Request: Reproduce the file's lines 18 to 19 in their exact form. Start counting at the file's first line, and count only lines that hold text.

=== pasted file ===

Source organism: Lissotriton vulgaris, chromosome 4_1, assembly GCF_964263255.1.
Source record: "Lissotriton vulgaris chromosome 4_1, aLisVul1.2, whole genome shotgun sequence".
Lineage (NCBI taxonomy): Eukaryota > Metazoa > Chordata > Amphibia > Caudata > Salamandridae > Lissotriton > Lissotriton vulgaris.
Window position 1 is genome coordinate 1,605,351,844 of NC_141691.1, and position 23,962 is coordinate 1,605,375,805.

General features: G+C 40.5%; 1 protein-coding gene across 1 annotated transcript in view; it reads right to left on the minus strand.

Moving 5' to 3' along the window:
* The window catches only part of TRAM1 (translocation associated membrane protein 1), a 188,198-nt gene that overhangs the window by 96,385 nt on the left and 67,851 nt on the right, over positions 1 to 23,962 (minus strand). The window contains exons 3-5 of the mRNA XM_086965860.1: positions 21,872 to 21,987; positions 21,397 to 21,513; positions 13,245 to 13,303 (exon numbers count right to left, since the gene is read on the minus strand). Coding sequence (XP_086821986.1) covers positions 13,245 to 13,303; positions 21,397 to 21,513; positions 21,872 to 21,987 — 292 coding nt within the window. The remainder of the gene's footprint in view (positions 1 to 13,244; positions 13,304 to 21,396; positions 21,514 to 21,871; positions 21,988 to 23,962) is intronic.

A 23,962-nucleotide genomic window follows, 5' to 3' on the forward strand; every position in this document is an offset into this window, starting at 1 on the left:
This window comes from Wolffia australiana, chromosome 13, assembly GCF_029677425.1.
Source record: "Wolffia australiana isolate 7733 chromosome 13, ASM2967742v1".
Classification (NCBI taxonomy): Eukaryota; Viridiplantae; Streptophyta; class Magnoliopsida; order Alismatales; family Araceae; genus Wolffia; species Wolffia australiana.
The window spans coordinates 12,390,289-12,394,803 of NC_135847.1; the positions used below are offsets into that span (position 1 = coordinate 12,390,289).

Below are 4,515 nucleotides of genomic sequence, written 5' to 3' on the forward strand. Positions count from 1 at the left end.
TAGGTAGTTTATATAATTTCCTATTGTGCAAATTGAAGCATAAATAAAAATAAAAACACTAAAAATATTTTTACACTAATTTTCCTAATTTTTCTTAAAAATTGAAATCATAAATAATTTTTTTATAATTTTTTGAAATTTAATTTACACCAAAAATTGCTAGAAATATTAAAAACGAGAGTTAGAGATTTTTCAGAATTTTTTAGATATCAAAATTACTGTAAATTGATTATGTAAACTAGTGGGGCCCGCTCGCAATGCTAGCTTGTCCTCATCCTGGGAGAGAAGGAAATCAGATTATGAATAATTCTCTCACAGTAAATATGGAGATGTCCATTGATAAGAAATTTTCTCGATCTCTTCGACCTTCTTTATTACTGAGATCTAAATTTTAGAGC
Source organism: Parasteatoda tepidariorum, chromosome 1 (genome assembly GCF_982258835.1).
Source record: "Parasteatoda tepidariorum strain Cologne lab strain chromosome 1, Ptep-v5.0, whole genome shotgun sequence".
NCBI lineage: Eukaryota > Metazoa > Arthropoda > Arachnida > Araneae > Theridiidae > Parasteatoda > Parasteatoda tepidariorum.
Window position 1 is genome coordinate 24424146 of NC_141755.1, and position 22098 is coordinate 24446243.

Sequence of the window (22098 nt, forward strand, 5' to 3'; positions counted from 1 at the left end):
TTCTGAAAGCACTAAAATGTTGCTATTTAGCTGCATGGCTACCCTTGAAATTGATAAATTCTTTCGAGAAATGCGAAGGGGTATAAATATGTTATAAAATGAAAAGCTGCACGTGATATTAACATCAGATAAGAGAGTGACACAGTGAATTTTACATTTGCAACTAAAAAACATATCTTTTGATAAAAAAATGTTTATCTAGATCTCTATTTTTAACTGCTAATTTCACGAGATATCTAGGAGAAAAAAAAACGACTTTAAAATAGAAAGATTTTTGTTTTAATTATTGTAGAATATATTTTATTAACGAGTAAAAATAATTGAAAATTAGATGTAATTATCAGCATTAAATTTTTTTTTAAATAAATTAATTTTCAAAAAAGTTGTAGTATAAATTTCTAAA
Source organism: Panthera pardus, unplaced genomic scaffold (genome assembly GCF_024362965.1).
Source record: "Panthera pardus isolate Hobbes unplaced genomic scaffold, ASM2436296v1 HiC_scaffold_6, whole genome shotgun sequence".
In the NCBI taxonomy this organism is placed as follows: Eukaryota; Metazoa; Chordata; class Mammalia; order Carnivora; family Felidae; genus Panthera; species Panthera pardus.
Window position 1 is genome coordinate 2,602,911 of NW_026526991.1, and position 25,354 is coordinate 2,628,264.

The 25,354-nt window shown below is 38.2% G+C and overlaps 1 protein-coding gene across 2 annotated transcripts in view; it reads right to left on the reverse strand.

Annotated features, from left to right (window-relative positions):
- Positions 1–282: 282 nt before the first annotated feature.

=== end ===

Window position 1 is genome coordinate 24424146 of NC_141755.1, and position 22098 is coordinate 24446243.

Sequence of the window (22098 nt, forward strand, 5' to 3'; positions counted from 1 at the left end):